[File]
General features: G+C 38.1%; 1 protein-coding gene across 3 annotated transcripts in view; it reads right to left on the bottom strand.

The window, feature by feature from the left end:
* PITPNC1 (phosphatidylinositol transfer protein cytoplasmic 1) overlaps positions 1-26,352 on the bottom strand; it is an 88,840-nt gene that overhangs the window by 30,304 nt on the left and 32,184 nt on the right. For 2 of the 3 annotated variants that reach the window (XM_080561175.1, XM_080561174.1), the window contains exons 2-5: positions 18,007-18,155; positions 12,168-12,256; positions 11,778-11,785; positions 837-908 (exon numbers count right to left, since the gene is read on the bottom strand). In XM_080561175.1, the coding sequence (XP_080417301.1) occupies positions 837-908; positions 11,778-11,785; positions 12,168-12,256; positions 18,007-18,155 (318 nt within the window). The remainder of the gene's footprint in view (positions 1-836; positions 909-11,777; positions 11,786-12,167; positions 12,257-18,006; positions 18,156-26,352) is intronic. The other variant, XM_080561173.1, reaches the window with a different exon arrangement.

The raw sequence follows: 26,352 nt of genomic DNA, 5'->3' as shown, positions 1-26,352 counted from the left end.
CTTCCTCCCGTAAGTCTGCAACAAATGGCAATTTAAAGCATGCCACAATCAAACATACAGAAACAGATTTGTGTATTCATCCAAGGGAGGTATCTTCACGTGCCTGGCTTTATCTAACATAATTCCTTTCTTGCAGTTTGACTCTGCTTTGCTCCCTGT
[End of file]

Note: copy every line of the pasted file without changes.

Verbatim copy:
General features: G+C 38.1%; 1 protein-coding gene across 3 annotated transcripts in view; it reads right to left on the bottom strand.

The window, feature by feature from the left end:
* PITPNC1 (phosphatidylinositol transfer protein cytoplasmic 1) overlaps positions 1-26,352 on the bottom strand; it is an 88,840-nt gene that overhangs the window by 30,304 nt on the left and 32,184 nt on the right. For 2 of the 3 annotated variants that reach the window (XM_080561175.1, XM_080561174.1), the window contains exons 2-5: positions 18,007-18,155; positions 12,168-12,256; positions 11,778-11,785; positions 837-908 (exon numbers count right to left, since the gene is read on the bottom strand). In XM_080561175.1, the coding sequence (XP_080417301.1) occupies positions 837-908; positions 11,778-11,785; positions 12,168-12,256; positions 18,007-18,155 (318 nt within the window). The remainder of the gene's footprint in view (positions 1-836; positions 909-11,777; positions 11,786-12,167; positions 12,257-18,006; positions 18,156-26,352) is intronic. The other variant, XM_080561173.1, reaches the window with a different exon arrangement.

The raw sequence follows: 26,352 nt of genomic DNA, 5'->3' as shown, positions 1-26,352 counted from the left end.
CTTCCTCCCGTAAGTCTGCAACAAATGGCAATTTAAAGCATGCCACAATCAAACATACAGAAACAGATTTGTGTATTCATCCAAGGGAGGTATCTTCACGTGCCTGGCTTTATCTAACATAATTCCTTTCTTGCAGTTTGACTCTGCTTTGCTCCCTGT